Another important consideration is that Genghis' descendants intermarried frequently. For instance, the Jochids took wives from the Ilkhan dynasty of Persia, whose progenitor was Hulagu Khan. As a consequence, it is likely that many Jochids had other sons of Genghis Khan among their maternal ancestors.

Golden Horde, also called Kipchak Khanate, Russian designation for the Ulus Juchi, the western part of the Mongol empire, which flourished from the mid-13th century to the end of the 14th century. The people of the Golden Horde were a mixture of Turks and Mongols, with the latter generally constituting the aristocracy.

The ill-defined western portion of the empire of Genghis Khan formed the territorial endowment of his oldest son, Juchi. Juchi predeceased his father in 1227, but his son Batu expanded their domain in a series of brilliant campaigns that included the sacking and burning of the city of Kiev in 1240. At its peak the Golden Horde’s territory extended from the Carpathian Mountains in eastern Europe to the steppes of Siberia. On the south the Horde’s lands bordered on the Black Sea, the Caucasus Mountains, and the Iranian territories of the Mongol dynasty known as the Il-Khans.

Jochi had at least 14 sons and two daughters:

Orda (c. 1204-1280)

Batu (c. 1205-1255)

Berke, Khan of the Golden Horde from 1257-1267[4]




Teval (Buval). He was the grandfather of Nogai Khan.






Tuq-timur, the ancestor of late khans of the Great Horde.


Qoluyiqan. She married Törelchi, eldest son of Quduqa-beki of the Oirats.

Daughter who married the Qarluq chief of Almaliq.

About Jochi, Khan of the Ulus of Jochi (Persian)

پسر ارشد چنگیز خان جوجی در جنگ با سلطان محمد او را شکست داد. فرماندهی و تصرف شهرهای ساحل سیحون به دست او بود.

Apie Chanas Džuči Bordžiginas (Lietuvių)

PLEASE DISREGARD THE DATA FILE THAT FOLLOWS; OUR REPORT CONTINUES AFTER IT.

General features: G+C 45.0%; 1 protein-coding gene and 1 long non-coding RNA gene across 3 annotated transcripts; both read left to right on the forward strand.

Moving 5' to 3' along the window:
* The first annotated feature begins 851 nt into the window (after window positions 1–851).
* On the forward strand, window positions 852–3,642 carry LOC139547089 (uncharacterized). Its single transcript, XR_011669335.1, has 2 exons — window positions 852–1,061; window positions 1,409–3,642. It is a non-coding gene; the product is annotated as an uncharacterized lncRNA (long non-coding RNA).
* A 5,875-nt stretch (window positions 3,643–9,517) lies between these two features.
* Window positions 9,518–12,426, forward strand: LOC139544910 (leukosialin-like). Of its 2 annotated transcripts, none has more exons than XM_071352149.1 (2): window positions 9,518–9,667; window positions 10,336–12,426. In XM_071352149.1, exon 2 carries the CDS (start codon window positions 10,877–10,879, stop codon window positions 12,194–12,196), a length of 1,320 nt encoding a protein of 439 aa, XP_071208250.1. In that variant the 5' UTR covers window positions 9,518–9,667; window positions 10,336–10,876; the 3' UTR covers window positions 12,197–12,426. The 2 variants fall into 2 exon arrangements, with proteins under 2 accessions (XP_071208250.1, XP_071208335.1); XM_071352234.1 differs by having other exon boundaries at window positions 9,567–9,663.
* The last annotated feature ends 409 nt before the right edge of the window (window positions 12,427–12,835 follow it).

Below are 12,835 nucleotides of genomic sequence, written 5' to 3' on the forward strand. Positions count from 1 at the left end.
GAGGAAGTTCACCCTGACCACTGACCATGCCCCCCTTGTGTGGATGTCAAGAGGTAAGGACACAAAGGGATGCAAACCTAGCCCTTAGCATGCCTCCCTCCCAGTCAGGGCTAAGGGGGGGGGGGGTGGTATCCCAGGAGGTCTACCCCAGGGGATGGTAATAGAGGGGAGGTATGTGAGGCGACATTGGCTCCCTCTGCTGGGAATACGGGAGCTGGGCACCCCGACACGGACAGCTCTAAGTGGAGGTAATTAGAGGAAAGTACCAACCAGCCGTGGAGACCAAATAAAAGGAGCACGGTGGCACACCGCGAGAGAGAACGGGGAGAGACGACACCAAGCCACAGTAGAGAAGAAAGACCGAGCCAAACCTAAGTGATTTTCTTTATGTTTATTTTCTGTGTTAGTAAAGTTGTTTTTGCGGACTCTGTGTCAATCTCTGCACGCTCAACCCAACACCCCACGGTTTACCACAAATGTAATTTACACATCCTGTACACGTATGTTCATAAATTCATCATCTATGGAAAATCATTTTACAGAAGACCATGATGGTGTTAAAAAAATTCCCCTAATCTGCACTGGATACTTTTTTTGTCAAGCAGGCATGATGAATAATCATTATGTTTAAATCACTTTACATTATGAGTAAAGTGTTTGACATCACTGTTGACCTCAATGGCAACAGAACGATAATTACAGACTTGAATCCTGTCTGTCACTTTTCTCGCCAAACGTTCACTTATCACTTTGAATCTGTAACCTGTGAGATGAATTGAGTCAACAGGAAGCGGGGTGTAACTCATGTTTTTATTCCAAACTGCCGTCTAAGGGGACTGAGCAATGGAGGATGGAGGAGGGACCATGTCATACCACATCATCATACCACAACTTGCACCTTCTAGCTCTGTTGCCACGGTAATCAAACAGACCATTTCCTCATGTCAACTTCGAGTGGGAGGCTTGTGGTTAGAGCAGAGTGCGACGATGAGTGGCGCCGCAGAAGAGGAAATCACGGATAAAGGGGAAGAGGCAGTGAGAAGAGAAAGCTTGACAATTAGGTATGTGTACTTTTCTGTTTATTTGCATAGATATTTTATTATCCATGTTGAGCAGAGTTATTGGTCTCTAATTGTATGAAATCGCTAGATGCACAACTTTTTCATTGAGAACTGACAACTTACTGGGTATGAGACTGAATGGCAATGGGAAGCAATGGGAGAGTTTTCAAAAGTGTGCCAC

Džuči (mong. Зүчи, 1188–1227 m.) – vyriausiasis Čingischano sūnus, karvedys, dalyvavęs Vidurinės Azijos užkariavime, pirmasis Aukso Ordos (tuomet Džuči uluso) valdytojas.

Džuči gimė Čingischano ir jo pirmosios žmonos Bortė šeimoje. Tiesa, Slaptojoje mongolų imperijoje keliamos abejonės, ar iš tiesų Džuči buvęs Čingischano sūnumi. 1207 m. Čingischanas išsiuntė Džuči nukariauti į vakarus nuo Baikalo gyvenusias tautas. Šios be kovos pasidavė mongolams. Netrukus Džuči pagalba į Mongolų imperiją pateko buriatai, oiratai, Jenisiejaus kirgizai ir kt. Sibiro tautos. Už tokius nuopelnus Čingischanas paskyrė Džuči valdyti jo užkariautas žemes. Šios žemės sudarė Džuči ulusą – Aukso Ordos ištakas.

1213 m. Džuči su tėvu ir broliais dalyvavo žygyje prieš Dzin dinastiją Kinijoje. Šiame žygyje mongolai plėšė turtingus kinų miestus, išžudė daug taikių gyventojų. 1217 m. Džuči dalyvavo malšinant kirgizų sukilimą. Nuo 1219 m. kartu su Čingischanu ir broliais dalyvavo Vidutinės Azijos ir Irano užkariavime. Paskutiniais savo gyvenimo metais Džuči konfilktavo su tėvu. Tiksli mirties data nežinoma, spėjama kad tarp 1225 ir 1227 m.

Džuči palaidotas mauzoliejuje dab. Kazachstane, Karagandos srityje. 1946 m. archeologai atkasė jo palaikus.

Pasak Rašido ad Dino, Džuči turėjo 14 sūnų. Iš jų 3 vėliau tapo Džuči uluso valdytojais: Orda Chanas, Batijus ir Berkė. Sūnūs Šeibanas ir Tuka Timūras buvo karvedžiais.

О Jochi, Khan of the Ulus of Jochi (русский)

Джучи е монголски военачалник, първи син на Бьорте, съпругата на Чингис хан. Малко след тяхната женитба Бьорте е отвлечена от съседното племе на меркитите. Тя е върната и малко след това ражда Джучи. Въпреки физическата невъзможност за това, Чингис хан се отнася към него като към свой роден син. До началото на 20-те години Джучи играе важна роля във военните кампании на Чингис хан. През 1207 той ръководи поход срещу племената в Южен Сибир. През 1216 командвани от него войски нанасят тежко поражение и унищожават армиите на меркитите. По време на този поход той е внезапно нападнат от армия на шаха на Хорезмия, но успява да я отблъсне. След последвалата война срещу Хорезмия, Джучи се оттегля в Южен Сибир. Въпреки че не се стига до публичен разрив, изглежда отношенията му с Чингис хан охладняват. Според някои изследователи причина за това е по-мекото отношение на Джучи към подчинените народи. В началото на 1227 Джучи умира, вероятно убит по нареждане на Чингис хан, който умира няколко месеца по-късно. Синовете на Джучи, Орда и Бату, наследяват относително маловажните северозападни райони на Монголската империя, където основават съответно Бялата орда и Синята орда. По-късно земите им са обединени от Бату в Кипчакското ханство, известно също като Златна орда.

view all 26

Jochi, Khan of the Ulus of Jochi's Timeline

Age 23
Age 24
Ulus, Ulus, Bartın, Turkey
Age 28
Age 28
Burkhan Khaldun, Mongolia
Age 30
Age 33
Age 34
Age 34
Age 36